Null safety in Kotlin guarantees that no object references shall have null or void values.

By default, Kotlin doesn’t allow a variable to have a null value. So, it eliminates the risk of encountering the notorious NullPointerException in the production environment.

However, if required, we can define a variable with the null reference by using ? after the data type:

var name : String?

2.7. What Are the Data Classes in Kotlin?

Kotlin encourages code brevity by reducing boilerplate code. For example, the data class provides a way to write concise and readable POJOs.

They eliminate the need to define getters/setters, parameterized constructors, and override methods like hashcode and equals.

All of this is possible in Kotlin by simply adding the data keyword to the class:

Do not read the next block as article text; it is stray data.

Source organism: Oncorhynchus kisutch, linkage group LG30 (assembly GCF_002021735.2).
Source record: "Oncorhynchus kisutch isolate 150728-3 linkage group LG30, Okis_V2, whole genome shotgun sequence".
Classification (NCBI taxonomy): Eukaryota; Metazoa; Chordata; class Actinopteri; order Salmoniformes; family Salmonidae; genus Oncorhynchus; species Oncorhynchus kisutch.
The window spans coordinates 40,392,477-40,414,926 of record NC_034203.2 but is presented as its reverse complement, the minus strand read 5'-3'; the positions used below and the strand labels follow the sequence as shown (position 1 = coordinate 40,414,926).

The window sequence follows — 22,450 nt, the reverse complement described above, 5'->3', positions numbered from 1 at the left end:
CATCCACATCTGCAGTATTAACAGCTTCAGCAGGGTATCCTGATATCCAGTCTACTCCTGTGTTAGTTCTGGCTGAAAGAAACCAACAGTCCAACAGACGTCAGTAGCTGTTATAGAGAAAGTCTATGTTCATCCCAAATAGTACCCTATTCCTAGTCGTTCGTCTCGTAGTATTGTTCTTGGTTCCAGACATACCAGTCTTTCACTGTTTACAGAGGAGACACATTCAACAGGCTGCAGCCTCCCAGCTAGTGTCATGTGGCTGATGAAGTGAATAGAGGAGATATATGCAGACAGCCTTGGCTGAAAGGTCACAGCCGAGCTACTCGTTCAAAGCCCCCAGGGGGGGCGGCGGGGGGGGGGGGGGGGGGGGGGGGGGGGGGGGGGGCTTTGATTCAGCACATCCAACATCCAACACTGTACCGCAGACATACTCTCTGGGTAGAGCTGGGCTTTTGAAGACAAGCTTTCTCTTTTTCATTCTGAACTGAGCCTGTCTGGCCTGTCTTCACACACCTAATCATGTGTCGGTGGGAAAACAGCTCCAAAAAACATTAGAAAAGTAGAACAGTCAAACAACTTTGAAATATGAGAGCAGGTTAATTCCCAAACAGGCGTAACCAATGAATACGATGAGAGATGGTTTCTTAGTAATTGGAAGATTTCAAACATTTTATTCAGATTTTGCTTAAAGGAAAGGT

data class Person(var firstName: String, var lastName: String)

Furthermore, apart from usual POJO methods like equals, hashCode, and toString, it also creates a few built-in functions like open and componentN.

2.8. How to Create a Singleton Class in Kotlin?

Similar to the data class, Kotlin reduces boilerplate code in defining a singleton class by using the object keyword:

object SimpleSingleton

The Kotlin compiler internally implements a singleton class with a thread-safe lazy initialization.

2.9. What Is a Double-Bang Operator in Kotlin?

Kotlin’s double bang (!!) operator is a not-null assertion operator. It converts any variable to a non-null type and throws the NullPointerException if it’s null.

So, a developer should use this operator when they are certain for a variable to be not null in any case.

2.10. What Are the Range Expressions in Kotlin?

A range is a sequence of values defined by start and end values. Range expressions in Kotlin help to iterate over a range.